The LightCycler SeptiFast test is CE-IVD marked and identifies the 25 most common pathogens known to cause sepsis, including 10 Gram-negative bacteria, 9 Gram-positive bacteria, and 6 fungal agents. Without prior incubation or culture, whole blood (1.5 ml) is lysed, extracted, and amplified on a LightCycler 2.0 instrument in 100-μl capillaries. Results are available in less than 6 hours. A multicopy target (the internal transcribed spacer between the ribosomal 16S and 23S of bacteria or the 18S and 5.8S of fungi) is amplified for increased sensitivity. The different targets are distinguished using multiple sets of dual hybridization probes by a combination of both color and Tm. In initial studies, comparison against culture looks promising.77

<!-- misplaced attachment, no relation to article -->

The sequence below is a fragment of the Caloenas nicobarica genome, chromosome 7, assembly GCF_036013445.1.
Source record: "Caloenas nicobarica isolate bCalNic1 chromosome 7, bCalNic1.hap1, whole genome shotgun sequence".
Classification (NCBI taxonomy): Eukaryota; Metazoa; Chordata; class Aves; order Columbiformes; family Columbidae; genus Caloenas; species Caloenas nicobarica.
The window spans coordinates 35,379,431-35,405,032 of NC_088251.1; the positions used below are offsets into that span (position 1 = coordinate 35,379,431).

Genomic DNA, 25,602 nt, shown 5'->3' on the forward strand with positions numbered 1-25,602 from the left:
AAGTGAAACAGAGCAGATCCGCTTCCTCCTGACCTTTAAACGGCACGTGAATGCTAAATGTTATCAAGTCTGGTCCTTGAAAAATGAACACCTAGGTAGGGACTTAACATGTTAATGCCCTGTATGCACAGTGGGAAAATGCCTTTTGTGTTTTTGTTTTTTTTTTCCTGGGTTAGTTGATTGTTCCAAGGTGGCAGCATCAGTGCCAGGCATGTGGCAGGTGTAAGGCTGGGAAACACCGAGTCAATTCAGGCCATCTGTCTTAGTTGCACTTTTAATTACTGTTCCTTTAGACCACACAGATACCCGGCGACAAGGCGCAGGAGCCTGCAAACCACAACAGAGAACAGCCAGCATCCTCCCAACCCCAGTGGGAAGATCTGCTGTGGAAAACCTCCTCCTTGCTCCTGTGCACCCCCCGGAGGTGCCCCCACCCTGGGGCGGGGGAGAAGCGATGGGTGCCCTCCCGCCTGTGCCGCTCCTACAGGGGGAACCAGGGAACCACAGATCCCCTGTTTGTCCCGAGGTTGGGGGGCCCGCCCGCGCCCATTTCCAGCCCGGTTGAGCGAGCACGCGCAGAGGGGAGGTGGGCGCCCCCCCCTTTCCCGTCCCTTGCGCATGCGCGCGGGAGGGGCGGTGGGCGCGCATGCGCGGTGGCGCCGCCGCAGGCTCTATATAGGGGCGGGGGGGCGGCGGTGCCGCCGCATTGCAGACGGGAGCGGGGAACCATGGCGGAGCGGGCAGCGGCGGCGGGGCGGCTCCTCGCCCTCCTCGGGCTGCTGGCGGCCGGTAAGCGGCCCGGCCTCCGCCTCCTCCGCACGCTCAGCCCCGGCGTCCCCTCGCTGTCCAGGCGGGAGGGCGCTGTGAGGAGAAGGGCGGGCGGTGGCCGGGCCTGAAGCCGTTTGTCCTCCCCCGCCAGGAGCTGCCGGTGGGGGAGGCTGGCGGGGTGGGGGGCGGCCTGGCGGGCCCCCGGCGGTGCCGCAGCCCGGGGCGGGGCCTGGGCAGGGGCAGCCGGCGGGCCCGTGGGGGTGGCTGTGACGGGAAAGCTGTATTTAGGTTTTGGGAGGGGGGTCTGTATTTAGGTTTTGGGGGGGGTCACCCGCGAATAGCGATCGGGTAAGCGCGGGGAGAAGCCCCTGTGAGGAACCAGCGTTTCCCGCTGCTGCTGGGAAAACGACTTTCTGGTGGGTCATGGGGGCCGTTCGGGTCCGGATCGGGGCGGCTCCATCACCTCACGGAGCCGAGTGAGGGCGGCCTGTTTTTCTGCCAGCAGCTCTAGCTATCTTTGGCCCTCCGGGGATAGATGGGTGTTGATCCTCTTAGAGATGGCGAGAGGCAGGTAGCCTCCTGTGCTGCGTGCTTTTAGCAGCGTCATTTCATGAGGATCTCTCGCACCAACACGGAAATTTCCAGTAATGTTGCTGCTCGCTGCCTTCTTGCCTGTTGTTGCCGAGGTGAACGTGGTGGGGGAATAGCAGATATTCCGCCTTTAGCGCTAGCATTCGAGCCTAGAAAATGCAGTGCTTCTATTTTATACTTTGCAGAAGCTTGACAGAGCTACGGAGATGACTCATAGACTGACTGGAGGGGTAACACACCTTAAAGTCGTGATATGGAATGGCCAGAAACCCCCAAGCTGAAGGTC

Detecting copy number variants, eg, deletions and duplications of chromosomal regions, genes, or partial genes are increasingly important in genetics. Whole genome scans by comparative genomic hybridization or single base variant arrays have recently become available, and multiplexed ligation product amplification can selectively target many exons in a gene. The 1:2 ratios for deletions and the 3:2 ratios of duplications are challenging to detect by any method. When evidence for a deletion or duplication is suspected, a second method to confirm the result is wise. For example, comparative genomic hybridization arrays that detect large chromosomal rearrangements are often confirmed by fluorescent in situ hybridization probes. However, readily available probes may be inadequate for small deletions or duplications. In these instances, quantitative real-time PCR can be used for confirmation.78 Advantages are rapid primer design and optimization with low costs to confirm any region of the genome within acceptable clinical turn-around times. Real-time quantification, properly performed, can reliably detect copy number variants.79